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Lethbridge Herald Newspaper Archives

- Page 52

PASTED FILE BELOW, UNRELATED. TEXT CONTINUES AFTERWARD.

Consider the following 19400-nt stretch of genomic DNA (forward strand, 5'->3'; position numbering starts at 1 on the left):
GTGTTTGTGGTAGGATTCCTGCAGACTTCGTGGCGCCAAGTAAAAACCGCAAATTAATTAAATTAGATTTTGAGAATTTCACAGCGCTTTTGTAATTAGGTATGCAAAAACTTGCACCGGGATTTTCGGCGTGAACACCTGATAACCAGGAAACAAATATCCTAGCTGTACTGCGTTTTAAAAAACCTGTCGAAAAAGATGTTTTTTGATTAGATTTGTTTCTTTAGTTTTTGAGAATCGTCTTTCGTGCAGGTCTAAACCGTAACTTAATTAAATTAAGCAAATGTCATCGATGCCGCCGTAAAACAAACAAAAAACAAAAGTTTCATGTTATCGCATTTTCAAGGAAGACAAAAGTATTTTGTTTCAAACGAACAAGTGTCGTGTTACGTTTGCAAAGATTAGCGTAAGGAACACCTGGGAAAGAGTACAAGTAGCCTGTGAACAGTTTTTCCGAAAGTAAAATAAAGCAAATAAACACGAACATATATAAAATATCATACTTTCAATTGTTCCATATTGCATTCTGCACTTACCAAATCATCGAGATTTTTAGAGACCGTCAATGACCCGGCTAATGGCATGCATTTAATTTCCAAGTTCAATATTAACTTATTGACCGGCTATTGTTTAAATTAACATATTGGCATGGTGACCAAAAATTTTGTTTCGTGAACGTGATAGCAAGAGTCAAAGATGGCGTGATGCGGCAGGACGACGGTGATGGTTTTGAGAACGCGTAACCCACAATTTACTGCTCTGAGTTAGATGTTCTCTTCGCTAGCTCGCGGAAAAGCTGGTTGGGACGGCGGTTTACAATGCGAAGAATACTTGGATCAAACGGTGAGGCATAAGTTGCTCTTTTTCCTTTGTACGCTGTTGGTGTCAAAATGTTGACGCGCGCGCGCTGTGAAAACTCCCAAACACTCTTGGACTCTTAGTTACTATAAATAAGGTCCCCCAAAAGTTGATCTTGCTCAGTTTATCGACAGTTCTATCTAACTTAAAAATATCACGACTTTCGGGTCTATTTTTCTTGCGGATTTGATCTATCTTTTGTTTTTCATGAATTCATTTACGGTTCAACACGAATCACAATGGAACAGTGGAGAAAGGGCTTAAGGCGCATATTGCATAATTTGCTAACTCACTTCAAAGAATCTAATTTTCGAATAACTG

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Lethbridge Herald, The (Newspaper) - October 15, 1974, Lethbridge, Alberta 12 THE LitHSRIOOE HERALD f UMNfey, OctobW 18, 1974 I I I 1 TEDDY EVANS STANDS AMONG A CROP OF FLOWERS 1 I i f s I I Flower g enjoys life alone in remote B.C. valley LARDEAU, B.C. (CP) There's no power, running water, telephone, television, or car at Teddy Evans' farm. He has no bone, cow, dog or kitten. Bat be does nave his flowers and that's all be ever wanted. "I'm an why I'm crazy about explained Mr. Evans, 86. For 61 years he has lived alone on his farm in the tiny sheltered valley near the isolated Lardeau River in the West Kootenay, in southeastern A narrow gravel road links him with the nearest town, 35 miles south. He nas some groceries delivered twice a year out he makes or grows everything else he needs. "All my life, I've liked to be he said. "When I came here, most people thought I was crazy and maybe I was. Bit there are different kinds of lunatics." He left Liverpool when bis parents suggested be work in a bat factory in northern England. He found a railroad job and worked the branch line along the Lardeau River. That's bow be came to buy his 40-acre spread with its spectacular view of the Sel- kirk Mountains. whole place bad been badly burned by a forest fire and it didn't look anything like it does said Mr. Evans. "But I had to stay because of the railroad job." Today there are meadows, an orchard, flower beds, vegetable gardens, stone walls, fences and several buildings made of logs. His first borne was a small cabin which burned down in the 1920s. Then he built a spacious two-storey bouse with glassed-in porch. Hauled trees He began building the bouse during the summer of 1918, using his hone to haul trees to the site. He moved into it during the fall of 1999 and finished the inside that winter. "The kitchen contains a cast-iron wood stove and a coal-oil lamp. Water comes from the creek via a length of plastic pipe but in winter be must melt snow. His fur- niture is handmade. He began growing tulips commercially in the 1920s and continued until his retire- ment at the end of the Second World Wat, He sold bis bulbs but couldn't market toe flowers because the only transportation was a once-a-week train. He got his original bulbs from Holland and added more every year. His old records, written in a perfect copperplate reveal he once grew 100 varieties of tulips, 85 kinds of narcissus and all kinds of irises and crocuses. Mr. Evans stiD tends a vegetable garden and masses of flower beds. He has a root cellar and.grows so many vegetables that be many away. Cooking is not one of his talents and be was too busy with his flowers to get" married. He has friends and relatives living close by who keep an eye on him. In recent yean they have cut his hay, chopped wood and re roofed his house. ;